Thursday, October 30, 2008

Child Care Class Was Great!

Hi, everyone! Lots has been going on. That child care class was really great...again, it was so good to not have to endure sitting in a class with women who are pregnant. It's still tough being around pregnant folks. So this class was a welcome relief, and it addressed not only general baby-care stuff, but also adoption-specific stuff. They had weighted, biracial babies to pass around, and we did hands-on diapering, among other things. She started to explain to us how to do it, and I raised my hand and said, "Wait a minute. Back up. How do you tell the front from the back?" She laughed and said, "Good point, for you new parents out there. The tabs go back to front." I didn't even know THAT!!! That'll change quickly, and I'll soon be Quick Draw McGraw when it comes to changing poopy diapers. But for now, I have the big old "C" on my forehead for CLUELESS!

The adoption-specific stuff we learned was interesting and extremely relevant: For example, did you know that most Korean babies sleep on the floor and don't even know what a crib IS? It's not like they are mistreated or anything...they are clean and warm, just on the floor...for some Korean foster moms, it's just the way they do things. Often, the foster mom will sleep right there beside them! So when you go to put them in the crib for the first time, they may be like, "What the hell is THIS? I'm in a CAGE!" and may put up a fit. So for the first week, couples adopting from Korea are advised to put their child in their crib to sleep/nap but to then lie on the floor beside them until they are asleep, to let them know that we are there and that they are safe. CC says that it usually only takes a few days for the baby to get used to the crib and to see it as their place to rest and sleep, a safe place, and after that first couple of days, Mommy or Daddy doesn't need to be in the room with them. I never thought a sleeping bag would be a desired addition to the decor of Baby Halverson's room! At least, temporarily.

The class was run by our caseworker, Margie, and a woman from Silver Spring, MD, who is a nurse at the V.A. in DC as well as a mother of 4 (3 of whom are adopted). She actually referred us to a pediatrician's office in Olney, Dr. Miller (she takes her kids there!), so we plan on contacting that office once we get the referral, so that Dr. Miller can review our child's records and photo(s) to make sure that he/she is indeed healthy as stated on the forms. We've also gotten some names of other doctors' offices from several friends who live in Olney. As usual, word of mouth is the best thing for something like this!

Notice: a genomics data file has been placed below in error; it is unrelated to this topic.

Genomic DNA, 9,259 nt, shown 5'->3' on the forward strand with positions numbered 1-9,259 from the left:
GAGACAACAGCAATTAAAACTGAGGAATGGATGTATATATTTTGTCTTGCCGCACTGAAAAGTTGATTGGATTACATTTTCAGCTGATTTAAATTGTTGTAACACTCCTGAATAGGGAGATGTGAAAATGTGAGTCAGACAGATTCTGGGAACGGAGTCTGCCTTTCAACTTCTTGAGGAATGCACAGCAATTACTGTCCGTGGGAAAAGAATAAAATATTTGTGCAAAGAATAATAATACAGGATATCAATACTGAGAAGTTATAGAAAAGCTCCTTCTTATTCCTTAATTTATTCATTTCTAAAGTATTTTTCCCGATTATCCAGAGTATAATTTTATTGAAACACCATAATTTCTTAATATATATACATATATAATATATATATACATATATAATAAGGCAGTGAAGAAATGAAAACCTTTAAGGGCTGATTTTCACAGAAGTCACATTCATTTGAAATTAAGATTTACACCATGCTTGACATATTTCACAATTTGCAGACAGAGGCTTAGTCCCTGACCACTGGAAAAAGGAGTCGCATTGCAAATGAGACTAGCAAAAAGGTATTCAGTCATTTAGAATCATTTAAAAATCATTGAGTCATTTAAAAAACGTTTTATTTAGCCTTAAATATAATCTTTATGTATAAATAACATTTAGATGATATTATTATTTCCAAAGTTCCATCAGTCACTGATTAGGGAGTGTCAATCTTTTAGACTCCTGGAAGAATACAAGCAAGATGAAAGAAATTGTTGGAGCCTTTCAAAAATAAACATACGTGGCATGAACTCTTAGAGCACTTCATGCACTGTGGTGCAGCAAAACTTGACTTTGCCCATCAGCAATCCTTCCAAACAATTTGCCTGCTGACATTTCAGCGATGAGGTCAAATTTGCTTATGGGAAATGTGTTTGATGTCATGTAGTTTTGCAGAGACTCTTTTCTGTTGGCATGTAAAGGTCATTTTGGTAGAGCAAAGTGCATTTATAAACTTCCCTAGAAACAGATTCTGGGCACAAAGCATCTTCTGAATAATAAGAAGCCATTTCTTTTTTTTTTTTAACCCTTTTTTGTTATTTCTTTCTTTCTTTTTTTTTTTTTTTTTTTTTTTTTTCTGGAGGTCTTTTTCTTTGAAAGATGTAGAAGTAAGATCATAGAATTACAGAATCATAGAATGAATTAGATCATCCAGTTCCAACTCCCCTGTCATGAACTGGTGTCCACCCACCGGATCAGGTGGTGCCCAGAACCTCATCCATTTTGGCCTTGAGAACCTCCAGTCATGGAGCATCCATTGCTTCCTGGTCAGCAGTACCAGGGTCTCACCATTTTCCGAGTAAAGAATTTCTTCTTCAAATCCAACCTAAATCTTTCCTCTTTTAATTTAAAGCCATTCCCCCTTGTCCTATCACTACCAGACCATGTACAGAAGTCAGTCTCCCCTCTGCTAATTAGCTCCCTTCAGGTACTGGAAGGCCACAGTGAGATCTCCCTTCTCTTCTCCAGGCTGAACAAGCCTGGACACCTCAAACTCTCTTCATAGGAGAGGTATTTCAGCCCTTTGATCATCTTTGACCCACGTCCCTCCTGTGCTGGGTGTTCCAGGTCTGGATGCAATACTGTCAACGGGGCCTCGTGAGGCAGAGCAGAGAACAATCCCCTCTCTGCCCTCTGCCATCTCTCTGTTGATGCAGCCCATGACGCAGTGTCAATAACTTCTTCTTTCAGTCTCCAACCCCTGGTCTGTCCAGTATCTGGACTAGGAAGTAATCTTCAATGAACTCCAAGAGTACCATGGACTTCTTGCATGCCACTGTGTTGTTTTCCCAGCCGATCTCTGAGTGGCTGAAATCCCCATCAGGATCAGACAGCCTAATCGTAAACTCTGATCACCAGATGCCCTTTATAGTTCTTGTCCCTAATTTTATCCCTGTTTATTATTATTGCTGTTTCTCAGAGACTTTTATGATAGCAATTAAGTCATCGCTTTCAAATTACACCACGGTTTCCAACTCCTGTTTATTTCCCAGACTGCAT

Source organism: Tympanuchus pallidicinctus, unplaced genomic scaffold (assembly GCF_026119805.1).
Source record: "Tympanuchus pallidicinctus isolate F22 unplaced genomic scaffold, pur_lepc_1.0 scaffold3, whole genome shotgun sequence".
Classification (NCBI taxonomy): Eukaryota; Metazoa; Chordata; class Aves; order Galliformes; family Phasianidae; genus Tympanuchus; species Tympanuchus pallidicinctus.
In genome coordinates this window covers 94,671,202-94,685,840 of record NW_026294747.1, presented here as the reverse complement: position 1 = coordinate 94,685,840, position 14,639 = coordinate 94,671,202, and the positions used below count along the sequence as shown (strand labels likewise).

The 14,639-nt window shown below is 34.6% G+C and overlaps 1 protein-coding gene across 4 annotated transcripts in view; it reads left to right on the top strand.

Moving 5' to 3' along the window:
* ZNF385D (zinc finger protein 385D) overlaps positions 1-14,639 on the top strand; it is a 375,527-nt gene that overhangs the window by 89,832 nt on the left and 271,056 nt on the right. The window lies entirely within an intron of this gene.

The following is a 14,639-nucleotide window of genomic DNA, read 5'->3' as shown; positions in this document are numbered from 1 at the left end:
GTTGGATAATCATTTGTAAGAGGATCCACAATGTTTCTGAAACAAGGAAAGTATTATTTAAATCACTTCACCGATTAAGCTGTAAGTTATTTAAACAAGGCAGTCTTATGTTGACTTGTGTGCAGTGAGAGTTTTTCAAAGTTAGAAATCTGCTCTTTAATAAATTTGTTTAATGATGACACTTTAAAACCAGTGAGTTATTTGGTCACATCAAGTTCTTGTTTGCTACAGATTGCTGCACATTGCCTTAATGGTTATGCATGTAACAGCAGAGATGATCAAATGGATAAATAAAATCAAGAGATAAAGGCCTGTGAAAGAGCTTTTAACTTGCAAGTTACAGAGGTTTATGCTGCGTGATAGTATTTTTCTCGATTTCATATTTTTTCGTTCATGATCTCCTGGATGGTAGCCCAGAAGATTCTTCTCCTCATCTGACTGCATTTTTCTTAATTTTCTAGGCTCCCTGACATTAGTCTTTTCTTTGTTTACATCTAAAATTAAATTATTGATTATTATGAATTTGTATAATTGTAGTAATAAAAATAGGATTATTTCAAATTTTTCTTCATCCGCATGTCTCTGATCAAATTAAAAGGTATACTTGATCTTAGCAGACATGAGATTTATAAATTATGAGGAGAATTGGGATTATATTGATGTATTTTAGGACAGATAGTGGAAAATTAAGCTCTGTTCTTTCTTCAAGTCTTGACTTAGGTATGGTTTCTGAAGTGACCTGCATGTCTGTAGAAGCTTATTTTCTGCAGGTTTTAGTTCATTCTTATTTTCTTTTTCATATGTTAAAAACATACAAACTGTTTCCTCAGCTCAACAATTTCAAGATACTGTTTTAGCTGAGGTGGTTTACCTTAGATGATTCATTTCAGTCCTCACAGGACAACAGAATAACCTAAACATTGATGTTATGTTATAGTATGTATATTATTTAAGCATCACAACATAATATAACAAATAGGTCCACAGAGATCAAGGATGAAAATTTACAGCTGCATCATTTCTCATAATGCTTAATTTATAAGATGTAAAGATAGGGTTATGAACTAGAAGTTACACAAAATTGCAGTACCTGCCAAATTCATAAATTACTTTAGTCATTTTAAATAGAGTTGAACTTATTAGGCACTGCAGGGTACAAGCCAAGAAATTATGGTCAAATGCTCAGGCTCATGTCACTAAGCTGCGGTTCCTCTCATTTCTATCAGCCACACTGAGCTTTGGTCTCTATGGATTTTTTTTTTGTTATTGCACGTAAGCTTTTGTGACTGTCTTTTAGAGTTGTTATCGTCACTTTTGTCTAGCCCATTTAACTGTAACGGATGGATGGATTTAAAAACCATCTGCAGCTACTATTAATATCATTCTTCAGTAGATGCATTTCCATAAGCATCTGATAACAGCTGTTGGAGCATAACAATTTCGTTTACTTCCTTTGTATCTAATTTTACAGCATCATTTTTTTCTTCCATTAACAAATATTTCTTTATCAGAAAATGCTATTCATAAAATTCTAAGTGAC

I also have my name on three day care lists thus far. (In this area, the sooner you get on a list, the better!) And there are several others that I plan to check out.

That's it, for now. Stay tuned for my next post (which will happen as soon as I find the time to write it) about the latest update on our "wait" (which is already very quickly becoming a new "four-letter word"!).

And thanks for continuing to check in. Your visits make me keep blogging, just when I think no one really reads this thing. It means a lot to me, to know that you care enough to make time to do this.

We leave for Hawaii in just FOUR DAYS! WHOO-HOOOOOOOOO!!!!!!!!!

Hugs to all!

Monday, October 20, 2008

Child Care Class on Sunday

Hi, everyone. Not much news here. We are attending an Infant and Toddler Care class at Catholic Charities this Sunday from 9 to 1. Several of our new friends who we've met through Catholic Charities are going. It should be fun. Gulp. Reality is setting in already!

Then, after that, at 3:00, one of my new friends, Sara (they just picked up their second child, Amanda, from Dulles Airport about two weeks ago!), is having a playdate at her house in Olney--and she has invited Jeff and me, as well as the other couple who lives in Olney (Mary Clare and Marty just got their referral--their daughter Cara will be coming to them in a couple of months!!!).

This is a rare opportunity for Jeff and I to socialize with about eight different families, all of whom have their kids at home and some of whom are waiting for Kid #2. All of them are members of my friend Sara's adoption cohort, and they do a once-monthly playdate. Most of them have--yup, you guessed it--little boys adopted from Korea! The playdates are in various towns nearby from month to month. So, Sunday will be devoted to all things adoption! I'm so excited!

Besides that, we'll be spending the next week or so getting ready for our big trip to Hawaii. I'm getting so excited, but I have so much to do between now and then! We have never, ever traveled on vacation for two weeks, and now I'm kinda seeing why. There's a lot of stuff to do (making sure the house is taken care of, the dog is kenneled, the mail is being handled, the bills continue to get paid, and then there's work--I'm actually intentionally ahead at work and hope to keep it that way! But working like a fiend in order to accomplish that!). We are aiming for the goal of "no laptops" on this trip, so we can truly relax! If we need to access the Internet, there will be plenty of opportunities to do so, I have a feeling!

Happy Monday!

Friday, October 10, 2008

Example of CC's "Monthly Korean Update"

So, here's an example of the "update" we get every month from Catholic Charities. This is the most recent one we received: the October 2008 monthly update. As you can see, it's kept intentionally vague, but does help to keep us informed and to know that even though we don't feel like much is happening, there really is quite a lot happening--and we are just waiting for our turn! Read below if you are interested.

Monthly Korean Adopters Update

October 2008

This is the seventh in a series of periodic updates that we will send you regarding the status of adoptions from Korea.

Referrals: We received the assignment of two healthy infants this month (one boy and one girl).

We currently have 19 families waiting for the assignments of children. Sixteen are waiting for the assignment of a child of either gender (which means they will most likely be matched with a boy), and three families are waiting for the assignment of a girl. Families waiting for the assignment of a girl have typically waited 15 months for a match. Families waiting for the assignment of a boy have typically waited 11 months for a match.

Travel/Arrivals: Two families traveled to Korea in September to pick up their children. Holt has temporarily relocated their office as their neighborhood is undergoing government mandated upgrades! They will be able to move back to their neighborhood -- -- but to a newly built and designed building -- in about two years. This gentrification means that their Guest House must now be partially used for office space, and consequently the availability of the Guest House has been limited for our families. This is a loss for our parents, not only financially (because the Guest House costs are about 1/3 that of the local hotels) but also because it limits their opportunities to interact with other adoptive families.